Making certain your daughter has a female doctor is of the utmost importance as she approaches her teen years; it’s likely she’ll be much more comfortable that way. Also, it means any questions she isn’t sure about asking you will still be answered at her next doctor’s visit, without you having to deal with any awkwardness. Related to this is an obstetrician/gynocologist (again, if your daughter is more comfortable with it, let her choose a woman) who should examine her once a year; this is not only an opportunity for informed discussions of health and life choices, but also the best way to make sure she’s free from ailments. Less serious complaints, like vaginal itching, might leave you baffled, but a doctor can diagnose common issues like yeast infections and UTIs (urinary tract infections) which go away soon after treatment.


A woman’s body requires quite a number of vitamins and minerals to stay strong and vital. Check out the vitamin aisle at your local health food store, and consult the expert there about finding a multivitamin which would suit a growing young woman. Also be sure you’ve stocked your shelves at home with enough fruits, vegetables, and grains (without all the fat of pre-processed junk foods) to keep you both healthy.

A corollary to this issue is that of weight and weight loss. Discuss with your daughter, early and often, the pressures she feels from society to be thin. With the average supermodel at 5’11” and about 125 pounds and the average American woman at 5’5″ and 145 pounds, there is an enormous dichotomy putting unrealistic strain on females. This often develops into eating disorders like anorexia nervosa and bulimia, but is even less visible as simply a body image disorder. Talk to your daughter about the impractical nature of the current female ‘ideal’ — Barbie-doll thin, tan, tall, and faux-buxom — and support her in eating healthy and exercising well while avoiding compulsive work-outs, binges/purges, or unsafe tanning. Let her know that you think she is beautiful and that anyone who doesn’t does not deserve her time.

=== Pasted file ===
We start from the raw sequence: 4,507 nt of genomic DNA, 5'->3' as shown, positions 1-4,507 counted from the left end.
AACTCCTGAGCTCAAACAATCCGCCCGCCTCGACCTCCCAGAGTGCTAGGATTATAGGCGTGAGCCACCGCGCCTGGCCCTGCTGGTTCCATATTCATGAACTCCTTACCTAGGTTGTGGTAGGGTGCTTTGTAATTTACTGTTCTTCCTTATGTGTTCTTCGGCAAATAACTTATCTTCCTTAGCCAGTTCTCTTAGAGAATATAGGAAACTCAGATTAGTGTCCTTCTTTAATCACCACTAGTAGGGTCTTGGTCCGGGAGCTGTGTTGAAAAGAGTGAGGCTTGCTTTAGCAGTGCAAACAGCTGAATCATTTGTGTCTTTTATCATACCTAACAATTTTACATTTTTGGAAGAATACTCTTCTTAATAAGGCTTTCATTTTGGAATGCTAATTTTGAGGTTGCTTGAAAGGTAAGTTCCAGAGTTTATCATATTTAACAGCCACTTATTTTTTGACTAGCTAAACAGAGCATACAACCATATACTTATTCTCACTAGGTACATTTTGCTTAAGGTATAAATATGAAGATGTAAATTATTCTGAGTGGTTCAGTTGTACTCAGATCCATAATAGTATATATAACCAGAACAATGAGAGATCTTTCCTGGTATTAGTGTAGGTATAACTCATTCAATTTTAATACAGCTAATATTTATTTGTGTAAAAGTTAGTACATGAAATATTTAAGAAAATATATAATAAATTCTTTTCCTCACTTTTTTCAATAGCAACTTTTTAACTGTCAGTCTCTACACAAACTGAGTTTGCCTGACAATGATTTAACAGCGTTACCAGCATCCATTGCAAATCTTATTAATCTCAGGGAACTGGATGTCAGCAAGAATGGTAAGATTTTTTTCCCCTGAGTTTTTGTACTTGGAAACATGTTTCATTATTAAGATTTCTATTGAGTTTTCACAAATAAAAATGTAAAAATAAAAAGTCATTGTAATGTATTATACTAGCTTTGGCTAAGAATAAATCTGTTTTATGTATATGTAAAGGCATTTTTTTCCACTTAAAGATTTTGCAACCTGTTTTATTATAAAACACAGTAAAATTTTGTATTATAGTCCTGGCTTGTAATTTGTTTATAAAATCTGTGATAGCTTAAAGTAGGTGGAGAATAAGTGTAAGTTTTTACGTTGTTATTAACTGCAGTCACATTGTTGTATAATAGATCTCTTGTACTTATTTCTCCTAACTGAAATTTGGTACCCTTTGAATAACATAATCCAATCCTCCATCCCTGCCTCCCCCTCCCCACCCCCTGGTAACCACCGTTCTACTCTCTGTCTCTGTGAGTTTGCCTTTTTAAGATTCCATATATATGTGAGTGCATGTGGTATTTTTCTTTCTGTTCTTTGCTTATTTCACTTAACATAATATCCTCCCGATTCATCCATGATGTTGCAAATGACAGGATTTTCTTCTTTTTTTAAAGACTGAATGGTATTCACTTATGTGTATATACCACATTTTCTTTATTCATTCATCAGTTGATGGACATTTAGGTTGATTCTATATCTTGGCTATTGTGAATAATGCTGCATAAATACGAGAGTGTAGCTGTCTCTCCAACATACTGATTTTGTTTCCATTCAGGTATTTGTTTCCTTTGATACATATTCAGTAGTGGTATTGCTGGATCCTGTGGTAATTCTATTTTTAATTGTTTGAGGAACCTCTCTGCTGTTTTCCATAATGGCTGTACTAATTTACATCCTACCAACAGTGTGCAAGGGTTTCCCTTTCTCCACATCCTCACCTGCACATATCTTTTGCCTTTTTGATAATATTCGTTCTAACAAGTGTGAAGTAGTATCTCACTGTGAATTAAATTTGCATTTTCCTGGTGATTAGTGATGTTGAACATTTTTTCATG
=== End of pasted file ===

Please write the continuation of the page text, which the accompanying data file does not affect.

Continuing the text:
Men may not enjoy them regularly, but women know that manicures, pedicures, facials, and other spa treatments can be wonderful, soothing experiences. Manicures (where a professional cleans, shapes, and paints her nails) are obviously more visible than pedicures (the same, but for her feet, usually also including callous removal and lotion) but both can be divine. Perhaps treat her to a facial (where the skin is pampered and pores cleaned out) for a special occasion — good grades, her birthday, her first period, prom — to show she deserves lots of respectful attention.

For these and other difficult questions, never be afraid to tell your daughter you aren’t entirely certain of an answer. Much better to find out together, exploring a well-written book or having lunch with a trusted female family friend, than to give false information because you want to save face. Your daughter will respect your honesty and continue the life-long dialogue you surely want to maintain. Good luck!

The information contained in or made available through This Site cannot replace or substitute for the services of trained professionals in the medical field. We do not recommend any treatment, drug, food or supplement. You should regularly consult a doctor in all matters relating to physical or mental health, particularly concerning any symptoms that may require diagnosis or medical attention.